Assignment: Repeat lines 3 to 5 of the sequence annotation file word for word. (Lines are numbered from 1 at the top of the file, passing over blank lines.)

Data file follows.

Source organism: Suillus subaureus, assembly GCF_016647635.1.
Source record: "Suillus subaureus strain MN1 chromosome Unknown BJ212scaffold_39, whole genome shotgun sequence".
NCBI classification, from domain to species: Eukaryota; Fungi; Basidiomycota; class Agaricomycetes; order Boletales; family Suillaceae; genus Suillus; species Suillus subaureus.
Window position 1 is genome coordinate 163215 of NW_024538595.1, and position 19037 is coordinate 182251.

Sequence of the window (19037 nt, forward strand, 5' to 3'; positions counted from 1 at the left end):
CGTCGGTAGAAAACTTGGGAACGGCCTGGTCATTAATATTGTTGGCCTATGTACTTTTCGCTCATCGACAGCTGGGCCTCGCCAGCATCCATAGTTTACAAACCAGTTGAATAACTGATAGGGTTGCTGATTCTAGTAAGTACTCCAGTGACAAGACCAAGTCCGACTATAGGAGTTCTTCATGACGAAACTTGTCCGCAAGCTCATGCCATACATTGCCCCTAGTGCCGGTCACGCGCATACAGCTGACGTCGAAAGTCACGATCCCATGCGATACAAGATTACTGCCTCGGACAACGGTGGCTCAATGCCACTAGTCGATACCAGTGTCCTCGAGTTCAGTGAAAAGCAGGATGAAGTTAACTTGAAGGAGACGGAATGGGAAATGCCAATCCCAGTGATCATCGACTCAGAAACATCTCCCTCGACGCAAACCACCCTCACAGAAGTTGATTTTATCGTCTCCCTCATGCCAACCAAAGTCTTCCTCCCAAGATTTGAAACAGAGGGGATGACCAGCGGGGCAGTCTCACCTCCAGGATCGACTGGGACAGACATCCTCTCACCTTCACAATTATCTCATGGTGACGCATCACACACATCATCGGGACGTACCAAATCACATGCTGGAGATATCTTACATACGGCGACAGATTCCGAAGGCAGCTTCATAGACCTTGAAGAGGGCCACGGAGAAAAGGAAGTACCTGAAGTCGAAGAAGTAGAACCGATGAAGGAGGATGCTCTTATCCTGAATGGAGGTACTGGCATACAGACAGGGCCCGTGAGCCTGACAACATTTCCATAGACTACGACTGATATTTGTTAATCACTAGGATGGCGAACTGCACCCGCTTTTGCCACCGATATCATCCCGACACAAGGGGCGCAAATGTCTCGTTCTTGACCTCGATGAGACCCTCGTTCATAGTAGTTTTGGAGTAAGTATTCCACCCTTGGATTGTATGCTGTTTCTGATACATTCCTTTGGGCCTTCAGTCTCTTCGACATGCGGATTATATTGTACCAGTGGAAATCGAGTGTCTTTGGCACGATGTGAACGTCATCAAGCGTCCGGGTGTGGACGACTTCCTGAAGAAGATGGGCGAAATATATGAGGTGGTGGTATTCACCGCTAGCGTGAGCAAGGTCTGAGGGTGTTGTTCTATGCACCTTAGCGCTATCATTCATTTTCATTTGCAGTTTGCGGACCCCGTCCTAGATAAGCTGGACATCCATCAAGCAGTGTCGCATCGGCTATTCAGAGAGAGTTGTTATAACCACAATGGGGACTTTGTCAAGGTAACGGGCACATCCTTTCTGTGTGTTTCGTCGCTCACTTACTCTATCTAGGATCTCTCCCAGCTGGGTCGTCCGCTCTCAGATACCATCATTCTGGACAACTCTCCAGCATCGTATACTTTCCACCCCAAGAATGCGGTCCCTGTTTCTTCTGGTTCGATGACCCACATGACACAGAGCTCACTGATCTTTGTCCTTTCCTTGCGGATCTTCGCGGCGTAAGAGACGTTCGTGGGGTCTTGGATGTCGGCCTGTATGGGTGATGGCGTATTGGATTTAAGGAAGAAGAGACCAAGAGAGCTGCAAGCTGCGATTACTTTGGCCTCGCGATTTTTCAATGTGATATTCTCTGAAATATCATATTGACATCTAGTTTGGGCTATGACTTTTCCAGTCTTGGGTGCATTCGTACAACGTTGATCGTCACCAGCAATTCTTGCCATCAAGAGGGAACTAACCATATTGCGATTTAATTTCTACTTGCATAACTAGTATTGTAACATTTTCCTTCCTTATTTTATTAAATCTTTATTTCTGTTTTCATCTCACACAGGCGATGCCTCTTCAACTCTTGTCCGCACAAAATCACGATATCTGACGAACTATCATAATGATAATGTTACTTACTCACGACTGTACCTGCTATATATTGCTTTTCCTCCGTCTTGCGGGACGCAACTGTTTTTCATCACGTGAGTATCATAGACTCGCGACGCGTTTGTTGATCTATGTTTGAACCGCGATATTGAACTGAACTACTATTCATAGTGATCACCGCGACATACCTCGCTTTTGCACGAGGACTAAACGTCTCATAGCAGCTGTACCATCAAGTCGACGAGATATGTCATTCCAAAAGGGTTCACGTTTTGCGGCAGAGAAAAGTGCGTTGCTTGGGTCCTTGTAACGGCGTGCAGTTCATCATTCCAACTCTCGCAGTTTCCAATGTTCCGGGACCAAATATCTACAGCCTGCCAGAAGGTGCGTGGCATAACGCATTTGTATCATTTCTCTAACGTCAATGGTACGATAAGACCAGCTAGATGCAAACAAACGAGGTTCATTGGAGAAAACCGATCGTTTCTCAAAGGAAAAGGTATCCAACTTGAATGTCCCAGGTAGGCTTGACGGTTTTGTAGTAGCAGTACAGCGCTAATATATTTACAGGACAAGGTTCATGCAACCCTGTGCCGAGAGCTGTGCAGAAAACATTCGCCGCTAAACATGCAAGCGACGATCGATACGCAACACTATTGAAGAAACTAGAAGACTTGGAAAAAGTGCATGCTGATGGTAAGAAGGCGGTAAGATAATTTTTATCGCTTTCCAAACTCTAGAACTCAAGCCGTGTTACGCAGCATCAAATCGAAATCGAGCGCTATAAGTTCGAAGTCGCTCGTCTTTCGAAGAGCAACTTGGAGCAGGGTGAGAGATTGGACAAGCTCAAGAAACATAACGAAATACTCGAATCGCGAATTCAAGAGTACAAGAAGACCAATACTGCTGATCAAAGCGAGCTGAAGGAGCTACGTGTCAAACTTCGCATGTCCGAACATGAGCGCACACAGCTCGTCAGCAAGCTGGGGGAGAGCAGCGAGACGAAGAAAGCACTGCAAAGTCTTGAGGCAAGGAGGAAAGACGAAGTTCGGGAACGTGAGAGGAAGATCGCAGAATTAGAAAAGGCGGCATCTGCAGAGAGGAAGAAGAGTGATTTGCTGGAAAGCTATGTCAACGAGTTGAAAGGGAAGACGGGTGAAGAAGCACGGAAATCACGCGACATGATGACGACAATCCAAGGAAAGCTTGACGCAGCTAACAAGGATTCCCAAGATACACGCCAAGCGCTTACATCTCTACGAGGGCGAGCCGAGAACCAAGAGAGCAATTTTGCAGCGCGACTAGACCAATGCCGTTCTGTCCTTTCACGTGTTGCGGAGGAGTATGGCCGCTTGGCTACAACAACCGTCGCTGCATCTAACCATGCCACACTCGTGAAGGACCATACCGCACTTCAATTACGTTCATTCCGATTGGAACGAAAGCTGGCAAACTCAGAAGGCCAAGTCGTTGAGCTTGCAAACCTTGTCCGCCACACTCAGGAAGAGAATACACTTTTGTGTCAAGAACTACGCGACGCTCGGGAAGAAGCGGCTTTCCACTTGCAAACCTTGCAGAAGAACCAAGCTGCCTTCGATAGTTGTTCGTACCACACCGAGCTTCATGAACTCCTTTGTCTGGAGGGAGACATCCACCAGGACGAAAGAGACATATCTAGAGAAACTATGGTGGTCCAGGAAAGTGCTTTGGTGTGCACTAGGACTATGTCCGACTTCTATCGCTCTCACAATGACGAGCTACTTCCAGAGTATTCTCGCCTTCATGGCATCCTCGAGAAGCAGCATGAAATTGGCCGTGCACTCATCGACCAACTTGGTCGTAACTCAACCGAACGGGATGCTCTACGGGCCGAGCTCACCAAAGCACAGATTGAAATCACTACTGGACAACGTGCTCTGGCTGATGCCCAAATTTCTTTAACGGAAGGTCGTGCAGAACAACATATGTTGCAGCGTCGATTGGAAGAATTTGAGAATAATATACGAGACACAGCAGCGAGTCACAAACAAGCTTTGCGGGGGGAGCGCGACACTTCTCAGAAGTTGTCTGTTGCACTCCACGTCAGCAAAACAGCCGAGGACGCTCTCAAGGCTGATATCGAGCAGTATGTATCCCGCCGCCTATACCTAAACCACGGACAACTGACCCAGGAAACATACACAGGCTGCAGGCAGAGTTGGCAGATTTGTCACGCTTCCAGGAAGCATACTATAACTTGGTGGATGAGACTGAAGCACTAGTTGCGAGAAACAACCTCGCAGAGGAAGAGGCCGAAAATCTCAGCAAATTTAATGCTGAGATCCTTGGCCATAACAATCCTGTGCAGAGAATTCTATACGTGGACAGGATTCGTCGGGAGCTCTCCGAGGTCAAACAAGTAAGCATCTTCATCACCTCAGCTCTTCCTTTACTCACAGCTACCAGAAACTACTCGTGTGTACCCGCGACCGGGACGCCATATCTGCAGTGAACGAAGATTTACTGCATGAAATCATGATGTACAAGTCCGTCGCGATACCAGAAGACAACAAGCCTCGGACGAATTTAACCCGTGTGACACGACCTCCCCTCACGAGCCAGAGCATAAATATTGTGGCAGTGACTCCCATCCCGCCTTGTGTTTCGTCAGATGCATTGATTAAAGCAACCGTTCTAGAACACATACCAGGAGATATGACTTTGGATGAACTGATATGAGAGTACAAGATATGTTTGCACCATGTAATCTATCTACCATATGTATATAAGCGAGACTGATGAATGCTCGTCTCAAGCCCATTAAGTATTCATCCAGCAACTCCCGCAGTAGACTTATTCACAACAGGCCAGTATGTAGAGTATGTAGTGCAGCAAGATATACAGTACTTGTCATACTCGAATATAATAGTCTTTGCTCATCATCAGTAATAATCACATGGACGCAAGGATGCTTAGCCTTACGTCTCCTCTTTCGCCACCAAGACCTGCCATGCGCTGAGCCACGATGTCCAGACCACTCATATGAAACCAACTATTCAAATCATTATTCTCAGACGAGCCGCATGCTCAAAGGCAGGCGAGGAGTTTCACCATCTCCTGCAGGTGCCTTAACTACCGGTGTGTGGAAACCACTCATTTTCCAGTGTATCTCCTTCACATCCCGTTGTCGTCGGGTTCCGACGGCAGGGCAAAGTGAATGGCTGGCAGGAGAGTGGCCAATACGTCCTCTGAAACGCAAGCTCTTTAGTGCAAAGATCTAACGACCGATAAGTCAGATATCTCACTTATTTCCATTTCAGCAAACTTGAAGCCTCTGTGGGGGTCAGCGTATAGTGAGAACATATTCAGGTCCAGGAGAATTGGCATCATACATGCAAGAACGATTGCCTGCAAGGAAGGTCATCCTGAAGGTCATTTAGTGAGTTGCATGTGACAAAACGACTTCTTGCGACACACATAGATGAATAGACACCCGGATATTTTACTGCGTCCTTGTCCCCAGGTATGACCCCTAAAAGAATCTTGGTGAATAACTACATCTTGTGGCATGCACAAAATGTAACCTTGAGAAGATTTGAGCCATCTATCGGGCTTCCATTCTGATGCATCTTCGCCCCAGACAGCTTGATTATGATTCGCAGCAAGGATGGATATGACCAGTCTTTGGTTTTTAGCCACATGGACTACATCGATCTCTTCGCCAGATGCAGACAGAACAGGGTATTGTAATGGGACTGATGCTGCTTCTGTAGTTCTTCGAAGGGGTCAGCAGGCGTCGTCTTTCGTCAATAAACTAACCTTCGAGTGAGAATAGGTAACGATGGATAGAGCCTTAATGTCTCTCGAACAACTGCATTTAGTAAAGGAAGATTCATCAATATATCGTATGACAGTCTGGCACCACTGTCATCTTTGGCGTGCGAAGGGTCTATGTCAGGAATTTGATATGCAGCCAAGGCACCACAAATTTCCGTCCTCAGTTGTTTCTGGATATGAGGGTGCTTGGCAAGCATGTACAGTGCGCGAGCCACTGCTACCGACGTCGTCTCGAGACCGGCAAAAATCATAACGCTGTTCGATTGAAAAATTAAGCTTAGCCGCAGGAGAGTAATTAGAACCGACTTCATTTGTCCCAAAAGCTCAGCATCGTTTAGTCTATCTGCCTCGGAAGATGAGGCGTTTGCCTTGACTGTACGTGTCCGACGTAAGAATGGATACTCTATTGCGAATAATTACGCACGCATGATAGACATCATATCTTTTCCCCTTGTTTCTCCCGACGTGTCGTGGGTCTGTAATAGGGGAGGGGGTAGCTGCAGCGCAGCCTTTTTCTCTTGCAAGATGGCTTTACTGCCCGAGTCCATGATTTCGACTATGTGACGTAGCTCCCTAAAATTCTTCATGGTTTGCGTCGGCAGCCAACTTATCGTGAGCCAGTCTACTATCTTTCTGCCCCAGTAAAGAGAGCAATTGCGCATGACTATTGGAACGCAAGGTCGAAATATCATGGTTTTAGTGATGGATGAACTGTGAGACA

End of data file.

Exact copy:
NCBI classification, from domain to species: Eukaryota; Fungi; Basidiomycota; class Agaricomycetes; order Boletales; family Suillaceae; genus Suillus; species Suillus subaureus.
Window position 1 is genome coordinate 163215 of NW_024538595.1, and position 19037 is coordinate 182251.

Sequence of the window (19037 nt, forward strand, 5' to 3'; positions counted from 1 at the left end):